Posts Tagged ‘languages’

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words.

March 20, 2013

Without realising it, because it’s something so elemental, my whole life has been intrinsically tied to words. While others may excel in numbers, images, gestures, movement; I’ve always been best with words. My continued studies of modern languages (French and Spanish at university, and now Italian) complement my multi-lingual heritage; as a toddler, I used to babble in fake-Italian down the phone to my great-aunt because I wouldn’t understand what my grandparents’ generation were talking about to one another. It was like a secret code to me, and as I’ve grown older I have been more motivated to crack those codes.

Language is an attempt to codify human existence; it doesn’t always work, but we have great fun trying. Words can be used to communicate and express ourselves (both to create barriers and to break them down); to motivate and inspire; to entertain. On a basic level, this blog is my way of communicating and expressing myself. I write songs and poems to express myself once again, but also to entertain others; furthermore, I am writing my first novel (very early stages) in the hope of creating something that people will enjoy reading. Learning Italian has allowed me a new insight into my family heritage; I love learning and I seem to have a natural talent for languages. There is something about romance languages (particularly Spanish and Italian) that captivates me and holds my attention. I can’t really explain it, but right now for example I am watching Volver on a rare night home alone and I just feel very happy and ‘at home’.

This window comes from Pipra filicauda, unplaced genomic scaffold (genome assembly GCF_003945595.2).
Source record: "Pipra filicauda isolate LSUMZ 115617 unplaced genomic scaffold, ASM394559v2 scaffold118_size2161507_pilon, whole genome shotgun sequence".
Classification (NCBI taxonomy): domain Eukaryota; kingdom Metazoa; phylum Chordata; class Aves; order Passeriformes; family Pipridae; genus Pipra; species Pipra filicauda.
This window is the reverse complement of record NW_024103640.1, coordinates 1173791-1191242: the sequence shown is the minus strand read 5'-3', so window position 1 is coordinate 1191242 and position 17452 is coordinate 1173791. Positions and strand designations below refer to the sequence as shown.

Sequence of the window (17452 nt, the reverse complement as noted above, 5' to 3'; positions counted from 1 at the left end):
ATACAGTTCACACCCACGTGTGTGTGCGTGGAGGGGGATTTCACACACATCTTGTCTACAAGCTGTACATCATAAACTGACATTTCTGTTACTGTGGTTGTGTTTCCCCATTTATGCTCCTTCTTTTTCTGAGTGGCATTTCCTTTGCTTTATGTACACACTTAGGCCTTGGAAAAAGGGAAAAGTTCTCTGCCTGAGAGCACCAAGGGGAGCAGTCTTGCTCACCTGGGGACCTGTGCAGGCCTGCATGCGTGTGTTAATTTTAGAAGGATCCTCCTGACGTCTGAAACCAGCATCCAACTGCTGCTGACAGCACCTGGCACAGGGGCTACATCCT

I haven’t written much on this blog lately, because I am now of the feeling that if I don’t have something new or useful or valuable to say, then I’ll wait until I do. There’s enough filler in the world. So I apologise if my updates are sometimes infrequent (as they are lately), because I hope that the quality will prevail over quantity. As a child, we learn to use our words to express our desires; in the schoolyard (and elsewhere, but this is an early example most people can relate to) we then become aware that others may use their words to bully, hurt and provoke. As we become older and our understanding gets (hopefully) more sophisticated, we embellish our reasoning and almost forget that at the end of the day, we should be judicious with how we use our words. I don’t necessarily mean sparing – there are many moments when I am reminded of my mother’s saying that “there is a tongue in your head, so use it!” Words are there to be used. Just not abused. I hope that my forthcoming projects (album, novel, continuation of this blog, learning of Italian) and my lifestyle in general will make the best use of the words I have at my disposal and open my eyes to new things along the way.

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the art of conversation.

May 20, 2012